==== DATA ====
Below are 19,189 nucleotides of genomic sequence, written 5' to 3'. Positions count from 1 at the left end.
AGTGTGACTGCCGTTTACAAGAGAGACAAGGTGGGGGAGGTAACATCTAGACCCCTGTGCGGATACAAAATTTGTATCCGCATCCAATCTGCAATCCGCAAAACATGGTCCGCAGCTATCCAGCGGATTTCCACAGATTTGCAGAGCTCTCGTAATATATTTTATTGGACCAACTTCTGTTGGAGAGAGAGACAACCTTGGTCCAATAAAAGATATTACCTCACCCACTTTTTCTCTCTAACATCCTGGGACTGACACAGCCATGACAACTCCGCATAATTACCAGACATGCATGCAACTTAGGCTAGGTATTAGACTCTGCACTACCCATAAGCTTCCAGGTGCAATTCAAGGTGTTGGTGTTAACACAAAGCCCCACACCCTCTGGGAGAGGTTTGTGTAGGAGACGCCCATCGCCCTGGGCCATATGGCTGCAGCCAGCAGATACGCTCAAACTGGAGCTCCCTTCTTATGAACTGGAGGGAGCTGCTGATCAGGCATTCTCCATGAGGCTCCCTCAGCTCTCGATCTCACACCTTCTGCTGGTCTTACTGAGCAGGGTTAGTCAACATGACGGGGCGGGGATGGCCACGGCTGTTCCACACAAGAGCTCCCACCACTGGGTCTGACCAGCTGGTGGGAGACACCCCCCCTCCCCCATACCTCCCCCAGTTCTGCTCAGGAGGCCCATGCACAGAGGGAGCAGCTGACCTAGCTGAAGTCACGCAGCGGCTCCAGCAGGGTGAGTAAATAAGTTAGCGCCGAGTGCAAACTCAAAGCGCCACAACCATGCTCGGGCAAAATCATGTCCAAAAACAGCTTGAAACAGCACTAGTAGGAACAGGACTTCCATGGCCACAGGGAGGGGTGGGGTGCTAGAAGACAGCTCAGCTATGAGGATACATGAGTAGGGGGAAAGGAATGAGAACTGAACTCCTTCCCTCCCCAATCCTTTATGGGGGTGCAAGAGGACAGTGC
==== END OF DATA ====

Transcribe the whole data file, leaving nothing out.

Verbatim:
Below are 19,189 nucleotides of genomic sequence, written 5' to 3'. Positions count from 1 at the left end.
AGTGTGACTGCCGTTTACAAGAGAGACAAGGTGGGGGAGGTAACATCTAGACCCCTGTGCGGATACAAAATTTGTATCCGCATCCAATCTGCAATCCGCAAAACATGGTCCGCAGCTATCCAGCGGATTTCCACAGATTTGCAGAGCTCTCGTAATATATTTTATTGGACCAACTTCTGTTGGAGAGAGAGACAACCTTGGTCCAATAAAAGATATTACCTCACCCACTTTTTCTCTCTAACATCCTGGGACTGACACAGCCATGACAACTCCGCATAATTACCAGACATGCATGCAACTTAGGCTAGGTATTAGACTCTGCACTACCCATAAGCTTCCAGGTGCAATTCAAGGTGTTGGTGTTAACACAAAGCCCCACACCCTCTGGGAGAGGTTTGTGTAGGAGACGCCCATCGCCCTGGGCCATATGGCTGCAGCCAGCAGATACGCTCAAACTGGAGCTCCCTTCTTATGAACTGGAGGGAGCTGCTGATCAGGCATTCTCCATGAGGCTCCCTCAGCTCTCGATCTCACACCTTCTGCTGGTCTTACTGAGCAGGGTTAGTCAACATGACGGGGCGGGGATGGCCACGGCTGTTCCACACAAGAGCTCCCACCACTGGGTCTGACCAGCTGGTGGGAGACACCCCCCCTCCCCCATACCTCCCCCAGTTCTGCTCAGGAGGCCCATGCACAGAGGGAGCAGCTGACCTAGCTGAAGTCACGCAGCGGCTCCAGCAGGGTGAGTAAATAAGTTAGCGCCGAGTGCAAACTCAAAGCGCCACAACCATGCTCGGGCAAAATCATGTCCAAAAACAGCTTGAAACAGCACTAGTAGGAACAGGACTTCCATGGCCACAGGGAGGGGTGGGGTGCTAGAAGACAGCTCAGCTATGAGGATACATGAGTAGGGGGAAAGGAATGAGAACTGAACTCCTTCCCTCCCCAATCCTTTATGGGGGTGCAAGAGGACAGTGC